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The contract will tell you how much you owe and how often you need to pay. Some daycares will let you pay yearly, monthly, or weekly. Others have stricter payment schedules.

You’ll also need to know how much the daycare costs, along with any hidden costs.

You will also need to ask about the length of the contract. Are you contracted for a month, six months or a year? What happens if you need to end your contract early?

The daycare may require that you pay for the duration of your contract. Most allow you to break your contract if you give a 30- or 60-day warning.

Find a Good Quality Daycare
Find an affordable and qualified daycare center that fits your needs.

20. Do You Provide Before or After Hours Services?

I had long, late hours when I worked in an office. I usually arrived at work around 7 AM and sometimes worked until six or seven that night.

Finding childcare that was flexible enough to work around my schedule proved to be impossible, which is why I started working from home.

If your working schedule is anything like mine used to be, you’ll need to find a daycare provider who can work longer hours along with your schedule.

Keep in mind that daycares will charge extra for those additional hours. Likewise, you are unlikely to find an in-home daycare that has the flexibility for long hours on a regular basis.

21. How Much Outside Time Do the Children Receive?

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Playtime is important for all children. Some might argue that outdoor playtime is the most important of all.

Fresh air and the joys of nature are vital to a child’s development. Does your daycare ensure children go outside every day? What do they do once they go outside?

Ask to see the outside play area and question how children are kept safe when playing outdoors.

22. How Often is the Facility Cleaned?

Cleanliness is very important in a daycare facility. Every child that enters the building brings germs with them.

The more often the facility is cleaned, the less likely kids will pick up nasty germs that will make them sick and possibly contagious.

The nursery school my children attended had a full-time custodian on staff who cleaned throughout the day, even sanitizing toys between uses.

My husband and I did the glove test on our first walkthrough and found no dust and no signs of dirt even on the windowsills and floorboards. You might not be as concerned about dirt as we were, but it is still important to ask.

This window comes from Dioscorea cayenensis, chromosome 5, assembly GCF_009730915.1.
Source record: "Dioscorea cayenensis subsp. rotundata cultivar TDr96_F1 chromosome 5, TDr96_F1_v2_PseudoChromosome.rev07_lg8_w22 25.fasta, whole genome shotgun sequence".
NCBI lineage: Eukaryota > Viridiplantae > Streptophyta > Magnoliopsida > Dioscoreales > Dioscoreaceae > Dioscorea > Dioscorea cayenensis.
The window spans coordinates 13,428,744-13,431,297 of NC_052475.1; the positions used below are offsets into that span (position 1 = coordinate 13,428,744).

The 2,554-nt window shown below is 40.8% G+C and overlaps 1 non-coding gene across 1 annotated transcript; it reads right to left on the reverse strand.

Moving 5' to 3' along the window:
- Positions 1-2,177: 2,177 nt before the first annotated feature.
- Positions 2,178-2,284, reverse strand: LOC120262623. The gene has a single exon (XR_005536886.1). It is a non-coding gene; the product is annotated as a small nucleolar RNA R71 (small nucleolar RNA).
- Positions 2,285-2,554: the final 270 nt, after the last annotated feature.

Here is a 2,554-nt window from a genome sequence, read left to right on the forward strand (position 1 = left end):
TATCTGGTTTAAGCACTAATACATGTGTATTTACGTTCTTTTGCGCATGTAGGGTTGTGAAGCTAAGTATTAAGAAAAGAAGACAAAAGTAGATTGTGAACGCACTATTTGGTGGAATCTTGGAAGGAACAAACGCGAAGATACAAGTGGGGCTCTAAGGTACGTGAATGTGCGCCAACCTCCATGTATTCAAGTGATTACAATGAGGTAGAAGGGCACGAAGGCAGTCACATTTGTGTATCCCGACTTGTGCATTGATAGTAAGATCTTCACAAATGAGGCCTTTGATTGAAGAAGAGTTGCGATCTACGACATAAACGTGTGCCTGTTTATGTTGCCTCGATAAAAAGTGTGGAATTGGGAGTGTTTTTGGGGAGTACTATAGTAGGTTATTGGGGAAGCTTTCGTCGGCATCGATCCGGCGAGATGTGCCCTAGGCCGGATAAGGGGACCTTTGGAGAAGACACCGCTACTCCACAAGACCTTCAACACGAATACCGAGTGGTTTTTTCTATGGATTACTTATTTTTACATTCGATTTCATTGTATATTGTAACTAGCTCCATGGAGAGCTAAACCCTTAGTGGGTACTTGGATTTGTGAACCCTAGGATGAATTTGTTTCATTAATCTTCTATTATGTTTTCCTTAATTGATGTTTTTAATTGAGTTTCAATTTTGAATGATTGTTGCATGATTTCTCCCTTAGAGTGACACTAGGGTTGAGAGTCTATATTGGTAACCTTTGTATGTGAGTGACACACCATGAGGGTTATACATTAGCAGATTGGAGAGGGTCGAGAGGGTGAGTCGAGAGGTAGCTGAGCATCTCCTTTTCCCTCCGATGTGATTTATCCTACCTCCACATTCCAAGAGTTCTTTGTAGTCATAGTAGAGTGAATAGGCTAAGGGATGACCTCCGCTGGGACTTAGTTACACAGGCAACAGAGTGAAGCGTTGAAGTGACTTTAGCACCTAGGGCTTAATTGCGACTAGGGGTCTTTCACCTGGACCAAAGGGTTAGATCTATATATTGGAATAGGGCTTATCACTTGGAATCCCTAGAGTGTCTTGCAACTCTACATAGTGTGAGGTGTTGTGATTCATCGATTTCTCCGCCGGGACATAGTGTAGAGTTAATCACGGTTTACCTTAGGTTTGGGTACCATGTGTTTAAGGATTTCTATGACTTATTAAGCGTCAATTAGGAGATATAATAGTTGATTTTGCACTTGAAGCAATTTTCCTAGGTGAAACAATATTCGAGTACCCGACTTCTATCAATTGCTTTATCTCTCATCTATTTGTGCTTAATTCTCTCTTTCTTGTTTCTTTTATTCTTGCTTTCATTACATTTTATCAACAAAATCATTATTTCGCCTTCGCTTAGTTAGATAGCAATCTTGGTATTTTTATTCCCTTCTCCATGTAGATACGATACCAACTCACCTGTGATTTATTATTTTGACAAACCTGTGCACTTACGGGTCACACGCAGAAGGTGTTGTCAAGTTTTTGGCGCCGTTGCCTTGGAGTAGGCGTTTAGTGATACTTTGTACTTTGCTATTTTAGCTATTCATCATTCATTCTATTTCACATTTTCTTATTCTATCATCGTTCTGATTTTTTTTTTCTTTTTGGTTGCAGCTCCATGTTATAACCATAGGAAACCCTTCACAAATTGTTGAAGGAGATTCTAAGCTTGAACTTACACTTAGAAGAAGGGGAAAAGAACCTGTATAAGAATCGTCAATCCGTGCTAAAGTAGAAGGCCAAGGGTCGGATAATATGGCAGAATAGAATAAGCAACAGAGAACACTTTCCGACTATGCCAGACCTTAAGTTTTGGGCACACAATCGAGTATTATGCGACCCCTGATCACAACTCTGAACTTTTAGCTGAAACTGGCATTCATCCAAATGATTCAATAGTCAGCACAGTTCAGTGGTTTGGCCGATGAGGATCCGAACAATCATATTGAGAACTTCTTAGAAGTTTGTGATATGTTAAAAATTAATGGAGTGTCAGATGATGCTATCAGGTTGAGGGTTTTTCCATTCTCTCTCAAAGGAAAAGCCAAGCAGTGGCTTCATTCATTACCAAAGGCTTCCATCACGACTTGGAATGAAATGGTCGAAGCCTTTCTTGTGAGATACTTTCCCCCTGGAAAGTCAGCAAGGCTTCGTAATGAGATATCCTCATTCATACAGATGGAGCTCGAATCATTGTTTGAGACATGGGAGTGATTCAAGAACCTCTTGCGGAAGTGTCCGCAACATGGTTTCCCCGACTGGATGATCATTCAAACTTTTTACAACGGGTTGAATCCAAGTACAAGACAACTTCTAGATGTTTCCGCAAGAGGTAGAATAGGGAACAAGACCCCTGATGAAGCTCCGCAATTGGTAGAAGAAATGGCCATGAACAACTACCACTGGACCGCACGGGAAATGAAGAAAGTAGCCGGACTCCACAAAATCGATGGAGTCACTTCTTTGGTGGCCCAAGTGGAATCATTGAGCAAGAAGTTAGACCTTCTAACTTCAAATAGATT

23. Can I Stop in During the Day to Breastfeed?

This question will not apply to all parents. Even moms who are breastfeeding might prefer to pump during the day.

That said, you might find that your baby doesn’t eat well when fed from a bottle. You might also find that you don’t produce enough milk when you’re pumping.

Stopping in to nurse could be necessary for both of you. Ask the daycare if this is possible. In-home daycares usually have no problem with this.

Institutional daycares might not offer this option. They could feel that mom stopping in during the day is disruptive.

24. Do You Take Field Trips?

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Before my first child was born, a local daycare made the news for going on a field trip and leaving a four-year-old behind.

The daycare never noticed his absence, which was only discovered when the child was seen walking along a busy road, trying to find his way home. This may have been an isolated incident, but it stuck with me.

If your chosen daycare does field trips, find out how they travel, how they track children and what safety measures they use.

You might also ask if parents can attend with their children, which is what I did. Not only was I assured that my children were safe, but I also built some fun memories.

25. How Long is Your Wait List?

This is a big one. The best daycares tend to have very long wait lists.

When my son was born, my husband and I carefully surveyed as many daycares and nursery schools as we could realistically visit. We found that most daycares in our community had a 12 to 18 month waitlist.

The nursery schools, which didn’t take children until they were three, had much longer lists.

Indeed, most moms put their children’s names on the wait lists while they were pregnant. I felt lucky that my son made it into our first-choice nursery school, which had a three-year wait list.

I put my daughter on the list with the same facility the day after our 20-week ultrasound.

It’s likely that the daycare you are visiting will have told you upfront if they have no openings in the foreseeable future, but it is also vital that you know for certain yourself.

Furthermore, you should find out if there is a charge to hold a spot for your child. We had to pay a non-returnable fee equal to the first month of childcare for each waitlist spot.

It was worth it to us but it might not be to you. Only you and your partner can decide.

Find a Good Quality Daycare
Find an affordable and qualified daycare center that fits your needs.

Key Takeaways

It’s not easy to choose a daycare. Asking the right questions can help you weed out the daycares that won’t work for you and narrow down your options.

Do you have any questions that aren’t listed here? Tell us in the comments!